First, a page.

Thursday, December 4, 2008

Diversity in Action is ... 1. Knowing What I Don't Know

In 1991, I began working on illustrations for a book called Talking Walls. Author Margy Burns Knight, publisher-editor (and later co-author) Mark Melnicove, and I formed a collaborative creative team which eventually produced five children's nonfiction picture books, all of which are still in print.

All of our titles explore human difference through the lens of what we have in common: walls, immigration stories, baby welcoming rituals, the daily lives of children. The process of creating the books has provided an intensive laboratory for examining how to approach authentic representation of other peoples, cultures and countries.

Talking Walls tells the stories of fourteen walls around the world, on every continent except Antartica. From the beginning of our work together, Margy, Mark and I were conscious that representing that many cultures of which we were not members was a daunting task, and that the only way to approach it was to acknowledge our own ignorance and get lots of help from people who knew more, especially those who did belong to those cultures.

We told lots of people what we were doing and asked for their suggestions of what walls to include. The conversation got so widespread that sometimes we weren't even present for it. At one point, a friend of Margy's who lived in Washington, D.C., happened to discuss the book project with a woman who was Cherokee. The friend explained that the Native American wall we'd chosen was the Anasazi petroglyphs.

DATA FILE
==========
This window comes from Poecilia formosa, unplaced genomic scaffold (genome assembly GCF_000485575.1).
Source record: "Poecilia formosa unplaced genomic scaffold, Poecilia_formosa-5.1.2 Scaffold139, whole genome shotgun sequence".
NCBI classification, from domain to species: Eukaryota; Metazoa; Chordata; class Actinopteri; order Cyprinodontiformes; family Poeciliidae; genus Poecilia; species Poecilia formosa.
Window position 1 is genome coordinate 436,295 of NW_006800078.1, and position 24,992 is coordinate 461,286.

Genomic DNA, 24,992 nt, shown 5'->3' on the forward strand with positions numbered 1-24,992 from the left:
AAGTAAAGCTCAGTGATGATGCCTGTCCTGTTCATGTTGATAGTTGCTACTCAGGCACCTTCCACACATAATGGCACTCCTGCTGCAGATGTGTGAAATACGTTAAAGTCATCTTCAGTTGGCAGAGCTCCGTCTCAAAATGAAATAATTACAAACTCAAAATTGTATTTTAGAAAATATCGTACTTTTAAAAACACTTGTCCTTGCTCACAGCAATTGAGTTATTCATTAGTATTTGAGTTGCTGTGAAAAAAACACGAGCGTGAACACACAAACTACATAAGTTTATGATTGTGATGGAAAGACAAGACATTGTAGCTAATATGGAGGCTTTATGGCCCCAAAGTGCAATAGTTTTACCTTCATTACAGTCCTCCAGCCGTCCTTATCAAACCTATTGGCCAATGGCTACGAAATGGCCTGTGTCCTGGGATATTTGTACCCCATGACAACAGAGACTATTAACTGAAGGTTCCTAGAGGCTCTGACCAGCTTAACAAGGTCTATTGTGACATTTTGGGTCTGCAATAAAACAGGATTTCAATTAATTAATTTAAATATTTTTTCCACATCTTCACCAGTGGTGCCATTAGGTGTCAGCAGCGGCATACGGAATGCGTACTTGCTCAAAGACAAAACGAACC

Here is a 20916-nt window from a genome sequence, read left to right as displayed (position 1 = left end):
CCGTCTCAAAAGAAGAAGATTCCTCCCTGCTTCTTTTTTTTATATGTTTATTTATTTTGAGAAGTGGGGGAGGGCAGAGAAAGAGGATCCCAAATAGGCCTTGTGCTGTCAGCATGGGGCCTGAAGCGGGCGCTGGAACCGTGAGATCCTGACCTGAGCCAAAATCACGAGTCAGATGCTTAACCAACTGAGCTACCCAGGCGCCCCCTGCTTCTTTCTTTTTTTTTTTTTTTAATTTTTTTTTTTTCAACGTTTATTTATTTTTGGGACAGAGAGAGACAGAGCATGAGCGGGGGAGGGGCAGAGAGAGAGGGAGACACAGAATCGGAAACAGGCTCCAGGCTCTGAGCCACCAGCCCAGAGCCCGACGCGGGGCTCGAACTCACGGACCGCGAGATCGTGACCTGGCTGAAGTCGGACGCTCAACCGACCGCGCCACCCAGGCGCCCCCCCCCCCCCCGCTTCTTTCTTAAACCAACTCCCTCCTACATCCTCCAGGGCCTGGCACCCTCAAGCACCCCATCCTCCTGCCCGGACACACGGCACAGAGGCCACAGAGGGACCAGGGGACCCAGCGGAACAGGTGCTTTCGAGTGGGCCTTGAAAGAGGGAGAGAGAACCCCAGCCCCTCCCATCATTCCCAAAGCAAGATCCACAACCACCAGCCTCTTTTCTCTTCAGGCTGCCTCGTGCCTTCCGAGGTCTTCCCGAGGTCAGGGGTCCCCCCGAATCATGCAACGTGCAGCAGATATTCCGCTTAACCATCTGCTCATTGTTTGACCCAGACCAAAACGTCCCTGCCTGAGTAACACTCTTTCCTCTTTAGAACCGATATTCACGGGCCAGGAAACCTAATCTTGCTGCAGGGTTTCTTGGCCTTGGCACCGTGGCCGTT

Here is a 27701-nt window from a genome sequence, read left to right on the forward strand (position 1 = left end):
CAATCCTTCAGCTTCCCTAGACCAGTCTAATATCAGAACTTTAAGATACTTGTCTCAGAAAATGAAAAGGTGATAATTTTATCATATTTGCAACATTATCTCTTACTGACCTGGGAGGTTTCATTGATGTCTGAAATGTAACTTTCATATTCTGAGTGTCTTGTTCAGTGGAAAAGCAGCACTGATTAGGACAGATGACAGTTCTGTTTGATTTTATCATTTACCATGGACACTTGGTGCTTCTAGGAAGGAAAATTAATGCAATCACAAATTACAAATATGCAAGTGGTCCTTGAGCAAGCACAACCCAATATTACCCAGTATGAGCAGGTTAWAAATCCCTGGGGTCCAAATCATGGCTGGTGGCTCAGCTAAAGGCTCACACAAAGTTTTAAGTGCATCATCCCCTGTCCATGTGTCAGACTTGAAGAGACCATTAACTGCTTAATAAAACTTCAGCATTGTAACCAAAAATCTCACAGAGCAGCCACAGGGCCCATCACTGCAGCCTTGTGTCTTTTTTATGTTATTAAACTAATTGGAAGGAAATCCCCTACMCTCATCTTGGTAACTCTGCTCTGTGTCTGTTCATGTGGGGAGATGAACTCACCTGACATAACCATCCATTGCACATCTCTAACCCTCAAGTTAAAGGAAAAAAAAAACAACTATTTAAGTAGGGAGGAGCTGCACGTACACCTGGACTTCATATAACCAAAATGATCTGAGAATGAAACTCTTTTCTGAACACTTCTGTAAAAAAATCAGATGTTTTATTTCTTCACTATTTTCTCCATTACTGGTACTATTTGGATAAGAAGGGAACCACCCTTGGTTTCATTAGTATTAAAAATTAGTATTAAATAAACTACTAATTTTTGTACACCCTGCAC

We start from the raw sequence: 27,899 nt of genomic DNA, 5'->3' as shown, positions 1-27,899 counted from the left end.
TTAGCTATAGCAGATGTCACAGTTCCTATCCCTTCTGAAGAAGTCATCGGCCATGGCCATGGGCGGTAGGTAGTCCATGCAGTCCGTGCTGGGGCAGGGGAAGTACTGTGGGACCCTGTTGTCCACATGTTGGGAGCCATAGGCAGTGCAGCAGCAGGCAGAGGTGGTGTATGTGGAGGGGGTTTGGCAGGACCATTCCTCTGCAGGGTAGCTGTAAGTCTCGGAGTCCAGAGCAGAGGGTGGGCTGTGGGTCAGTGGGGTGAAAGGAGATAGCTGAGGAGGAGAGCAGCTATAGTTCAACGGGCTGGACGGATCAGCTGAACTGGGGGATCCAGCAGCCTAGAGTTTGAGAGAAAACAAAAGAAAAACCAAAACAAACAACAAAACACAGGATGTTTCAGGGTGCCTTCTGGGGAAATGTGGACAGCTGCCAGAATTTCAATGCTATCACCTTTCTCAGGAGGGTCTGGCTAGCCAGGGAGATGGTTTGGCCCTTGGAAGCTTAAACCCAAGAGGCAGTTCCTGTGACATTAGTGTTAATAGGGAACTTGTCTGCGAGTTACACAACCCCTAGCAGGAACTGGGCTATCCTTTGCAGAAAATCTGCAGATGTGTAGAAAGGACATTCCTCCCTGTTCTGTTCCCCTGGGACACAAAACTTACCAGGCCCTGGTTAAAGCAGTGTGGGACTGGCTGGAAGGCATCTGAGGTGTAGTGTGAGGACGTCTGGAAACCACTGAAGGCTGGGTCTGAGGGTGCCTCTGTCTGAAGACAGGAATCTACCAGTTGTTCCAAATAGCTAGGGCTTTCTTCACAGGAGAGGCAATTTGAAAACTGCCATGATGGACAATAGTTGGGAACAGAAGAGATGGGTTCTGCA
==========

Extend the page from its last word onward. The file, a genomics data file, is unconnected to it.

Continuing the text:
"Tell them that's a stupid idea," the Cherokee woman remarked, explaining that the choice was a perpetuation of one of the most persistent stereotypes of American Indians, that they're all people who lived in ancient times, long dead. Fortunately for us and the book, Margy's friend pursued the conversation further. What wall could represent Native Americans? "Taos Pueblo."

Taos Pueblo, we learned in our research, is the oldest continuously occupied dwelling in the United States. Families have been living in the structure for more than 800 years. It's the representation in our book of the walls of a home.

No comments: